Thesis Prospectus: By the fifth week of their fifth term in the program, students must designate a prospectus advisor and report that designation to the Director of Graduate Studies. (The designation of a prospectus advisor takes place by this time regardless of whether the student has successfully completed the third-year review.) It is understood that the designation of “prospectus advisor” is provisional and subject to change depending on the evolving nature of the thesis project. The prospectus advisor’s role is to guide the student through the prospectus-writing process; the prospectus advisor may or may not ultimately serve on the dissertation committee, though of course often he or she will.
The prospectus document should be between five and a strict maximum of fifteen pages long. It should not be a philosophy paper, but rather a thesis plan that clearly articulates an interesting philosophical project, situates the project in the space of philosophical ideas, and gives an indication of the main relevant literature. The sketch of the thesis plan can take various different concrete forms. Some students may find it helpful to indicate how they intend to organize the thesis, and what they expect the main contribution to the existing literature to be. Others may prefer to focus on motivating and explicating the main questions that they want to address, and indicating the kind of inquiry that they are planning to undertake in order to answer these questions. Students should consult with their prospectus advisors to decide what concrete form of prospectus would be most suitable for them and their particular working style. (Students writing a thesis consisting of three linked papers should apply these guidelines to each of their topics. The prospectus document should still not exceed fifteen pages, however.)
No later than the third week of the sixth term in the program, each student must notify the Director of Graduate Studies of the composition of his or her full prospectus committee. The prospectus committee often becomes the dissertation committee, but this needn’t always be the case and uncertainty about the ultimate composition of the dissertation committee should not stand in the way of the designation of the prospectus committee by the end of the sixth term. Dissertation and prospectus committees ordinarily consist of three, and no more than three, faculty members. Exceptions to this rule require special justification and must be approved by the Director of Graduate Studies. Chairs of prospectus and dissertation committees must be members of the Philosophy Department, though someone appointed chair while in the Department can continue in this role even if she should subsequently leave.
Prospectus Meeting, to be held no later than the last day of classes of the sixth term: While the prospectus meeting takes the form of an oral examination, its principal purpose is to reach an agreement with prospective future members of the student’s thesis committee as to the shape and substance of the project. The thesis prospectus examination should satisfy the committee that the candidate can write a passing thesis meeting the description in the candidate’s submitted prospectus.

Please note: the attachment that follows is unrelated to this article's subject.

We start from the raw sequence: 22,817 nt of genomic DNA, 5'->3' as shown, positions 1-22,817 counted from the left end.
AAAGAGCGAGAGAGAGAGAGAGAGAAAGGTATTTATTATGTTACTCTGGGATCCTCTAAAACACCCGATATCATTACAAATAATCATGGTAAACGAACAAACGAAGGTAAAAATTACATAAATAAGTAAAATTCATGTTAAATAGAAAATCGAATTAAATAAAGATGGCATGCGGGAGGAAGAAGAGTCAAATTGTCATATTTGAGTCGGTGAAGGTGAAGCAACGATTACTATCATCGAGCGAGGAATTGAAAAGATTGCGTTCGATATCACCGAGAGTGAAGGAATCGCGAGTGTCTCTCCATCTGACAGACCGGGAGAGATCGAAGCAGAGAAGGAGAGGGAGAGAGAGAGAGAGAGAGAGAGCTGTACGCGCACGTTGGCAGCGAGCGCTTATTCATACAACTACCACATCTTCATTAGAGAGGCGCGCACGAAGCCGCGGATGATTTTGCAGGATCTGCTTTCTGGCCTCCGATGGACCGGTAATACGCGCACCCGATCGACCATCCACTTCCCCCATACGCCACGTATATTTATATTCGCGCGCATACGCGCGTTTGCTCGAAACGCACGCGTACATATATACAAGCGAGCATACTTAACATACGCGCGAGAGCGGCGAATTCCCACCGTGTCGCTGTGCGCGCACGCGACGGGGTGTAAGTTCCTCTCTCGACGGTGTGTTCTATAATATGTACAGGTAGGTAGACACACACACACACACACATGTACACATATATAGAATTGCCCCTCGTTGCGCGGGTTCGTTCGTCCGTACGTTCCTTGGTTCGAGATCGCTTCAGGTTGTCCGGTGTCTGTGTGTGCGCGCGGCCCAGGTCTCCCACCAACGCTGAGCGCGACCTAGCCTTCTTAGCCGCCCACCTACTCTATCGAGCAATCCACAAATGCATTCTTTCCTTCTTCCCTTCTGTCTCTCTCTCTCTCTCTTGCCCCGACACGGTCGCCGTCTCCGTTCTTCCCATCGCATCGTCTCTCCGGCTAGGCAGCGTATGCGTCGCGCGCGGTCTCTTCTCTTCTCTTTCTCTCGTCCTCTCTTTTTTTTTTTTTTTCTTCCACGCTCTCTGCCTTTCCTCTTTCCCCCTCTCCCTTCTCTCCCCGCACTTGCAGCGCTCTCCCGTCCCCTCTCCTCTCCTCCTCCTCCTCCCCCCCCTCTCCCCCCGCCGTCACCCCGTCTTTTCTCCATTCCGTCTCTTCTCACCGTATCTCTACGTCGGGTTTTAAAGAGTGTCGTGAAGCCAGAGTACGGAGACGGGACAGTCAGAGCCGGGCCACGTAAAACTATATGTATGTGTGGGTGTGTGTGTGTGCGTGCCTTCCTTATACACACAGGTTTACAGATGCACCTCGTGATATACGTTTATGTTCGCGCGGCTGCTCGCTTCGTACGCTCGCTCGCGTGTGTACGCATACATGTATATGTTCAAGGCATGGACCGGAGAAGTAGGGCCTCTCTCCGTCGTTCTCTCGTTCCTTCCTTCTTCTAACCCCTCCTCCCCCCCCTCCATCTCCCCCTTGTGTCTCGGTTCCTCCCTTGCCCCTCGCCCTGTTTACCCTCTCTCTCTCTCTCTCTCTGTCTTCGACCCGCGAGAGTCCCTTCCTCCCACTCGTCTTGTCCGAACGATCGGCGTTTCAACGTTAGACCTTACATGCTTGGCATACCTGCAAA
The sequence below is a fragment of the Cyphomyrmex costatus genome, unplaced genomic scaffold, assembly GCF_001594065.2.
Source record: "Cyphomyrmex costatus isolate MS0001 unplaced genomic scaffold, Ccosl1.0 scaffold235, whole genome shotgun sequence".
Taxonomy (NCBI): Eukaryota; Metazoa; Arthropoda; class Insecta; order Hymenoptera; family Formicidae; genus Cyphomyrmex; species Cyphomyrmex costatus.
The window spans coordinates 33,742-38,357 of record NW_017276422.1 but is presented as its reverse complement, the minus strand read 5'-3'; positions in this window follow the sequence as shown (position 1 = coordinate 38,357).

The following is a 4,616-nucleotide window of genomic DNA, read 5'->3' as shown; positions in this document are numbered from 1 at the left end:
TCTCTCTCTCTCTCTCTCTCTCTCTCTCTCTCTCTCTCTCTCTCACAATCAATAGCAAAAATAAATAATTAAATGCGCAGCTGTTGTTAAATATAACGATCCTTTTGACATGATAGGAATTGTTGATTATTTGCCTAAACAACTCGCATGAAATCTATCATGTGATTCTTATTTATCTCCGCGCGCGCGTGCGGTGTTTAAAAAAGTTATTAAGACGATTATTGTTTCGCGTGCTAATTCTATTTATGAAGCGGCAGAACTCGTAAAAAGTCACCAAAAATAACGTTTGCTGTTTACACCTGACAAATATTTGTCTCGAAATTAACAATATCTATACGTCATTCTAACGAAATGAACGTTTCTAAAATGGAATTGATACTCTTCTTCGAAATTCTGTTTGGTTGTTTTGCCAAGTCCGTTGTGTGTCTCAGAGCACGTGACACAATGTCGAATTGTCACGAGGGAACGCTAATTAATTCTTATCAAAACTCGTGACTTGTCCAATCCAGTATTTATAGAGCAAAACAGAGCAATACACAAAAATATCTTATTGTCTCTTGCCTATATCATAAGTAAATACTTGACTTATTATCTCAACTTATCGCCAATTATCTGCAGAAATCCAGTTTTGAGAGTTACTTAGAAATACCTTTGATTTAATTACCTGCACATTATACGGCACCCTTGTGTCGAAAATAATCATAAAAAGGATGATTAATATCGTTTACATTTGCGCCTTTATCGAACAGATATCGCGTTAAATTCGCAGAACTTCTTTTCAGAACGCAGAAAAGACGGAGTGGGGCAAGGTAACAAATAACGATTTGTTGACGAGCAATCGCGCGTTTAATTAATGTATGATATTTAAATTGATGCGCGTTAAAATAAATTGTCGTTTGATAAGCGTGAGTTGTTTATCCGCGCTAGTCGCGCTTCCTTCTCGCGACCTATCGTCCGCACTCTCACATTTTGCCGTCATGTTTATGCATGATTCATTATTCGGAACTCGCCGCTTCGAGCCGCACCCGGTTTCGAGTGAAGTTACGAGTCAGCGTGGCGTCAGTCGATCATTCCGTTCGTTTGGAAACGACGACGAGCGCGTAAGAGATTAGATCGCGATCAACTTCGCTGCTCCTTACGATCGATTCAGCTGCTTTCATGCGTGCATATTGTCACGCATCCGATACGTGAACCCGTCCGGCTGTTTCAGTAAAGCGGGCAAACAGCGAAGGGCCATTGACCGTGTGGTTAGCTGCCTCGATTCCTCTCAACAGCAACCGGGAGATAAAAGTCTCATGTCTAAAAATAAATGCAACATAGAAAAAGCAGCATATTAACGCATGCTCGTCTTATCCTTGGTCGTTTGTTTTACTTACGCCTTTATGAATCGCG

Policy on Advising: Ordinarily, all advisors (thesis, prospectus, pre-prospectus) will meet with their advisees at least twice per semester (for example, once toward the beginning of the semester, and once toward the end before the graduate student review). Other members of thesis committees will typically meet with their students at least once per semester. Practice may vary between individual cases and it will sometimes be appropriate to meet more or less often. Nevertheless, except in very unusual circumstances, advisors and advisees should meet at least once per semester. Students and their advisors are encouraged to set aside some meeting time for unstructured discussion, conducted without a fixed agenda.
Logic Requirement: The department’s logic requirement can be satisfied in four ways. One way is to take a graduate-level logic course in the NYU philosophy department. A second way is to take an upper-level undergraduate course at NYU or elsewhere, or a graduate-level course elsewhere, but in both cases the appropriateness of the course must be approved by the Director of Graduate Studies. A third way is to satisfy the department that some course or courses taken previously meets the required standard. A fourth way is to schedule an oral examination covering an appropriate range of topics. In deciding whether to approve courses under the second and third headings, and in determining the content of the oral examination under the fourth heading, the department will be looking for competence in the following topics: formalization of English sentences in first-order logic; derivations within a proof system for first-order logic; formal definitions of models, truth in a model, and validity for first-order logic; basic meta-logical tools, including proof by mathematical induction and recursive definition; the statement of, and the basic methods for proving, basic meta-logical results, including soundness and completeness for systems of first-order or modal logic, and results concerning the decidability of some formal systems.
Thesis and Oral Examination: The dissertation can consist of a monograph or, alternatively, of three outstanding papers. The department envisions that, in most cases, the dissertation will grow out of work done for the topics or advanced seminar and Associated Writing courses and that there will be no sharp distinction between years of course work and years of dissertation writing. Only work that was written while enrolled in the NYU philosophy PhD. program can be included in the dissertation. Students who entered in the year 2010 or later are expected to complete all degree requirements, including the dissertation, within six years (or five if the student elects not to participate in the teaching program).